I have never cared for Japanese anime. I have never read Manga. I have never seen more than a glimpse of the original 1960s “Speed Racer” cartoon. I don’t have a jones for cars. But, surprise of surprises, I do love “Speed Racer,” the live-action adaptation of said cartoon. Directed by the Wachowski brothers (“Bound,” the “Matrix” trilogy), this is one of the best family adventures made in years. It’s a ripping action picture, a surprisingly potent family drama, and a visual wonderland that is literally unlike any other movie ever made.
A little plot: Speed Racer (Emile Hirsch) is the oldest surviving son in a family of race car enthusiasts. Pop Racer (John Goodman, giving his best performance in years) builds his own race cars in the family garage. Mom (Susan Sarandon, also bringing her ‘A’ game) is the supportive matriarch. Spritle (Paulie Litt) is the hero-worshiping youngest sibling. Although Speed quickly becomes a top-notch racer in the professional circuits, the entire family is still haunted by the death of the eldest son, Rex Racer, in a shady underground race several years prior. After an impressive race, Speed and the entire family are propositioned by the evil tycoon Royalton (Roger Allam), who wants Speed for his races and Pop’s technology for his own industrial use. Disaster strikes when Speed turns down Royalton’s offer and the entire family must mobilize to restore their honor, bring down Royalton, and mend their own lingering scars.
As the previews promise, the entire world of “Speed Racer” is a candy-colored blast of visual nirvana (see it in IMAX if you can). The screen is filled with bold, bright colors, and the races unfurl at a breakneck speed that defies reality but always respects the rules of this particular universe. Jokes have been made about this movie resembling the video game series Mario Kart, and they aren’t completely off-base. Aside from the colors and the physics of the racing, the entire film has a swift swirly look to it, using montage in completely unique ways to quickly dispense exposition or flash back to pivotal moments without really leaving the present action. It’s hard to describe, but it works seamlessly. And no, this film will not cause motion sickness. Despite the lightning-fast races and the sheer physical momentum of the action, it is all blocked and staged in a way to maximize geographical clarity. We are not always supposed to know exactly what’s going on in every moment of the race (the opening race is more of a backdrop for character introduction than a relevant action scene), but when we need to know, it’s always crystal clear.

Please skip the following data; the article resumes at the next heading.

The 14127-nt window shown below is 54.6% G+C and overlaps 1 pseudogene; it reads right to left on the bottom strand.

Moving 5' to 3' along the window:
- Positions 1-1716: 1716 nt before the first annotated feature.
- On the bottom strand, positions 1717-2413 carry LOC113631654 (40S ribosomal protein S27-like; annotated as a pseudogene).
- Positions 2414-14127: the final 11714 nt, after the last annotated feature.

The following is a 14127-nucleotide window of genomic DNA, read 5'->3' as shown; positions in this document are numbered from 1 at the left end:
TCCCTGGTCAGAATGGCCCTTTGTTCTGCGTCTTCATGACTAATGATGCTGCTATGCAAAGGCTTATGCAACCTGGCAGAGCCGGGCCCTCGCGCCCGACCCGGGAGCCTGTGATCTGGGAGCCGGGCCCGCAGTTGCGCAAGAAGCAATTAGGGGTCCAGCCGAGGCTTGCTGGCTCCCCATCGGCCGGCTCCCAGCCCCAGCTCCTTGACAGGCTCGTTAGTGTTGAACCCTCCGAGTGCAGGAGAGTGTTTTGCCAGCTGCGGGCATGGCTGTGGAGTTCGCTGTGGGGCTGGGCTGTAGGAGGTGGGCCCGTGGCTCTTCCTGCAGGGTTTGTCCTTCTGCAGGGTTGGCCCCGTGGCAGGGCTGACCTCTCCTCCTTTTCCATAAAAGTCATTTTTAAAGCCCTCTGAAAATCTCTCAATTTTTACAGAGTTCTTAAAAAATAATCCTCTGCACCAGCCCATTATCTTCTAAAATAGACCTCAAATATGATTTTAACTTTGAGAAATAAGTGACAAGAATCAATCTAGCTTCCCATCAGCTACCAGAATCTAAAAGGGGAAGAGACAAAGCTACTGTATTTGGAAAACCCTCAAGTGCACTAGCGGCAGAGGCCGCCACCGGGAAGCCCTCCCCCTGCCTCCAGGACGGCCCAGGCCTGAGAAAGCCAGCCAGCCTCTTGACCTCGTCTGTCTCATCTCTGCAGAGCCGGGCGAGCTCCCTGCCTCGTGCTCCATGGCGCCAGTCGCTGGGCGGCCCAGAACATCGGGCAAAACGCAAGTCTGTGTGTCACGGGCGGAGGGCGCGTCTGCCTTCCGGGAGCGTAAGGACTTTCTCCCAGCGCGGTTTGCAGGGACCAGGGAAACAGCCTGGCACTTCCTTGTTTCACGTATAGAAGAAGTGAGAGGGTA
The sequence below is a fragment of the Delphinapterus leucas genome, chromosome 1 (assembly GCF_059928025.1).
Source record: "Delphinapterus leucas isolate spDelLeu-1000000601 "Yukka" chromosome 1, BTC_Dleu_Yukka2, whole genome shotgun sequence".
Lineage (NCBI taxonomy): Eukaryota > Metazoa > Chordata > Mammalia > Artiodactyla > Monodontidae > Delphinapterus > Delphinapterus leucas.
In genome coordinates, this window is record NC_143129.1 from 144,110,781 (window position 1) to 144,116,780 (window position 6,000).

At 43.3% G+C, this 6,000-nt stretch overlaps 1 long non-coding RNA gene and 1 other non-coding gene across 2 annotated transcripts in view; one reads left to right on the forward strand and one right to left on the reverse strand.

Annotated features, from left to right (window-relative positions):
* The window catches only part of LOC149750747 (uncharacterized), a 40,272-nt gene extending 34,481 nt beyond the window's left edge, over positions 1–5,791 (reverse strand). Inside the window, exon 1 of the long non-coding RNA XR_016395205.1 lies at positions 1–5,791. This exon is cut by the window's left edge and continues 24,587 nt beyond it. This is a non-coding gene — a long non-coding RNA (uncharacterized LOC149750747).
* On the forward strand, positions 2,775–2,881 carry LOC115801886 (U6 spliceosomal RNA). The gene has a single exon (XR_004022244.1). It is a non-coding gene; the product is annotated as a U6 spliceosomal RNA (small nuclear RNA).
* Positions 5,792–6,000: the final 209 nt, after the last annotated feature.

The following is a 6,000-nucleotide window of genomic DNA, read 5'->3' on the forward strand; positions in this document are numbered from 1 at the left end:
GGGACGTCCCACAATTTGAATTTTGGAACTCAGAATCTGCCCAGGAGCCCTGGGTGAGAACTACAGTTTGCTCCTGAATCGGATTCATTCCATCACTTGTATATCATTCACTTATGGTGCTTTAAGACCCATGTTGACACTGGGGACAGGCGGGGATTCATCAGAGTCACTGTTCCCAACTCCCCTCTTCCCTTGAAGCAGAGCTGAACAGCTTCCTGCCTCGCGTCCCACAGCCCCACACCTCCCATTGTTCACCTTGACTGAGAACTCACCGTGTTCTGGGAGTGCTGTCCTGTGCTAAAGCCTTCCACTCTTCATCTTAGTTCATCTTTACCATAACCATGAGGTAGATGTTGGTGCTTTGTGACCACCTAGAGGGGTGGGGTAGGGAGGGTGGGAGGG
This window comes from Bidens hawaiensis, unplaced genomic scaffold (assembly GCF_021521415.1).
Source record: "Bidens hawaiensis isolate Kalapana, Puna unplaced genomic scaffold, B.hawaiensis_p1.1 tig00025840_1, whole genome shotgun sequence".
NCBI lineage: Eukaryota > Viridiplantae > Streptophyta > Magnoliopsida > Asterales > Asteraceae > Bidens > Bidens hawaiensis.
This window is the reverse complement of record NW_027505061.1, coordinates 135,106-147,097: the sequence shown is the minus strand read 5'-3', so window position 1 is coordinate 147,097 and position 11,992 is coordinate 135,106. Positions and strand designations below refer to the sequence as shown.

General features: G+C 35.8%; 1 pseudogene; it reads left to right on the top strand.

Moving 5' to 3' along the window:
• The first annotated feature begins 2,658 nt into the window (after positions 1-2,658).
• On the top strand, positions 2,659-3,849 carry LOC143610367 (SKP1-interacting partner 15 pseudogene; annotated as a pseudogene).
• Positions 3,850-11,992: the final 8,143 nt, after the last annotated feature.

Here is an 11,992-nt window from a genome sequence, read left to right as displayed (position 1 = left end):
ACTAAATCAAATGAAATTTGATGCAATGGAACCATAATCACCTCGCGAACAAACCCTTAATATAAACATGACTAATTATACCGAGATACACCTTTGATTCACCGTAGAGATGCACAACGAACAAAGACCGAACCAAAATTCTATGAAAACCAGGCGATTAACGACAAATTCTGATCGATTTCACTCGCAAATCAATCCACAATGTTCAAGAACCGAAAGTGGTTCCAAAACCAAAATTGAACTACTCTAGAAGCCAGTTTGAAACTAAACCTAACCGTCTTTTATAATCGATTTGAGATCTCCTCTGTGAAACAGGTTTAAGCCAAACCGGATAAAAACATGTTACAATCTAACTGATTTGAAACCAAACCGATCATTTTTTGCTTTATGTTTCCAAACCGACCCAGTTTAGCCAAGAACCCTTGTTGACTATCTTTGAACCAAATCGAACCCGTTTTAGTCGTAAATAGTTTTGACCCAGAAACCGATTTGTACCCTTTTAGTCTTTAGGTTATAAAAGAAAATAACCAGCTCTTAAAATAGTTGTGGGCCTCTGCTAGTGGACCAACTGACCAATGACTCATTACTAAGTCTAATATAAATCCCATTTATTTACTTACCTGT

That the film would be visually spectacular is a given considering the pedigree behind the camera . Less expected is the top-notch acting, clever dialogue, and complicated storyline that never panders or talks down to kids. The film is intended as a family film, but it never sacrifices action, story and drama for that PG rating (it’s full of action, but with only enough violence and profanity to make kids think they’re getting away with something). Yes, the film is fast when it needs to be, but it is unafraid to slow down or quiet introspection or character development.
Story-wise, it’s a smart thing they do here. Knowing that the plot involving fixed races and white collar corruption is far too complicated for young kids to follow, the script has characters occasionally express their own confusion and then state in simpler terms just what’s at stake for them (“I don’t know anything about corporate crime. I just know they hurt my family, and I want to hurt them back.”).
All of the actors are in peak form, and it helps sell the drama immensely. Susan Sarandon, John Goodman, and Matthew Fox (as the mysterious Racer X) all have scenes that belong on a career highlight reel. Roger Allam has a long villainous monologue at the end of the first act that is a joy to listen to. By never winking at the audience, the film becomes a surprisingly moving family drama that makes the action count for more than just visceral movement. Especially when the main conflicts kick into gear, the non-racing scenes are every bit as watchable and satisfying as the main event.
“Speed Racer” works splendidly on all levels. It is a top-notch action picture with real emotional pathos and strongly developed characters. It is a visual landmark that is a joy to watch, yet it remembers to contain dialogue that is a joy to listen to. It is easily the best film of 2008 thus far (yes, it’s better than the under-nourishing and overrated “Iron Man”), and it’s a surprising treat for the whole family.